Keen to find out exactly how The Flower Drums started (who knows, I might write his biography one day), I quizzed him a little on the beginnings. “I drove over from Perth in December of 2010 in a crappy car my step dad gave me, found a house in Brunswick, and lived there for about 7 months. At the time I don’t think I knew what I was doing, I just knew I needed to do something different. 2010/2009 was by far my least creative period, and that was a bit scary so I guess I was trying to snap out of it.”

“The Flower Drums was originally a recording project I started in Melbourne… I never liked the idea of using my own name, so initially I was under the pseudonym ‘Charlie Phoenix’. Not long after that I saw an episode of “Two and a Half Men”, which made me really dislike the name Charlie, so I changed it to The Flower Drums.”

A few days after that first EP was completed, Leigh and his girlfriend moved back to Perth. “Initially the idea of being back in Perth was quite daunting, almost like having to confront my old creative demons, but reflection is a helpful thing, and in this case it made everything I enjoyed about living in Perth resurface. One noticeable difference was that I did become lazy for a period… I guess that’s just one of the symptoms of living in such a laid back community.”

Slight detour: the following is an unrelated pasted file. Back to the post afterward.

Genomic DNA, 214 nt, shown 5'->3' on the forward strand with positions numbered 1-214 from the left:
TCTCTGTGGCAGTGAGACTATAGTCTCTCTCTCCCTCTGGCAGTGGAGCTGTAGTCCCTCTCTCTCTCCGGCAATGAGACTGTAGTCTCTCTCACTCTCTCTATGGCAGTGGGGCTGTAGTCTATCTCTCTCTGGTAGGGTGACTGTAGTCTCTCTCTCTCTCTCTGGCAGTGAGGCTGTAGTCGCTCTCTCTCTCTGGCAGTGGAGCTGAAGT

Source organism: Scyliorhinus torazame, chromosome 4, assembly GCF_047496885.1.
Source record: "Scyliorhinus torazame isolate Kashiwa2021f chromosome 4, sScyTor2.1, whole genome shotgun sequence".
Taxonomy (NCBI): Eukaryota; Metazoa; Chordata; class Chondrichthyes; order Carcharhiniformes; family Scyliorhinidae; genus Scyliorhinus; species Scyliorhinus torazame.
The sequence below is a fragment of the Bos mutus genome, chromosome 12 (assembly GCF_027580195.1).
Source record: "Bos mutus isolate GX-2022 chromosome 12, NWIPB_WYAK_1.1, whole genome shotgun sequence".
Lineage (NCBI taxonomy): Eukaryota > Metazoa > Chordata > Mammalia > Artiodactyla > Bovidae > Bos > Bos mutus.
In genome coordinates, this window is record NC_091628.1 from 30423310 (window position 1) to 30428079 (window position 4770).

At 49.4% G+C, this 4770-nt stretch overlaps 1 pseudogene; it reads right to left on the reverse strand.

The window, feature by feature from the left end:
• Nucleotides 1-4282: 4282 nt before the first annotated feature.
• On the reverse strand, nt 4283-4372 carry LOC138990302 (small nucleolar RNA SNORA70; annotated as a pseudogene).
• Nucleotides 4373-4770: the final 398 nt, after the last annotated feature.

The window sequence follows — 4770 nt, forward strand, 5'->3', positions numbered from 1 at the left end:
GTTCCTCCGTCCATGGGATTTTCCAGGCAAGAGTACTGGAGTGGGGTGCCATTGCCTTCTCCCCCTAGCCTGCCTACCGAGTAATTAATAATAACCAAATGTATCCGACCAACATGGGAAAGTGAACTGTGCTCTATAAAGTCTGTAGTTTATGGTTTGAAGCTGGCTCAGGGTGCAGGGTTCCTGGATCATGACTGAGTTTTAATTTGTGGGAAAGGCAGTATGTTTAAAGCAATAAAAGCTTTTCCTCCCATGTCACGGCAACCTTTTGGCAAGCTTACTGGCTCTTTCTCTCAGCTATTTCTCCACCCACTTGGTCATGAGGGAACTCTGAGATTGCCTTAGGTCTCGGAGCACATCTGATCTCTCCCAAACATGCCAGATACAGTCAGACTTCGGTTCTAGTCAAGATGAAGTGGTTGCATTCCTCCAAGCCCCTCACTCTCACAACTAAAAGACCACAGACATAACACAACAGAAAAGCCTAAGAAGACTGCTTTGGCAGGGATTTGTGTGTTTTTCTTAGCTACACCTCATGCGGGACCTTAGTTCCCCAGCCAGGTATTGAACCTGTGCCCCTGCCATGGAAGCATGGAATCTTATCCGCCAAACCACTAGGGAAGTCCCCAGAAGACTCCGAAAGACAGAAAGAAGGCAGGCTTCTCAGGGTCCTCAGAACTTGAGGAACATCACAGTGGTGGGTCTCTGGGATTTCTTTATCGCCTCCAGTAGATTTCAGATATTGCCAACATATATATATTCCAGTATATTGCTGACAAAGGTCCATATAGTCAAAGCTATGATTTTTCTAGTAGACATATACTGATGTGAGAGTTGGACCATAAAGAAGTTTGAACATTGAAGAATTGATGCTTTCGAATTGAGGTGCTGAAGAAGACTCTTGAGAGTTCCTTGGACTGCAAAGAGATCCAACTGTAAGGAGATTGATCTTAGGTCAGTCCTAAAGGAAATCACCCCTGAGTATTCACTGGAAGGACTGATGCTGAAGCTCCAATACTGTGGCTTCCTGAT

But from what I can tell, this “lazy period” didn’t last long.

“The response (to “Sahows Aren’t Real”) was great, everyone was super nice, and very complementary towards my songwriting. The whole idea was to record a bunch of songs I’d written in Melbourne and give them to my friends, but I guess word spread somehow and I started getting emails from people in France, England and US etc wanting printed copies, so I decided to print some, which helped me out in a number of ways… I got signed to Fat Shan Music, got some really nice reviews both in Australia and Europe, I was asked to play more shows and some radio play on stations I really dig like RTR.”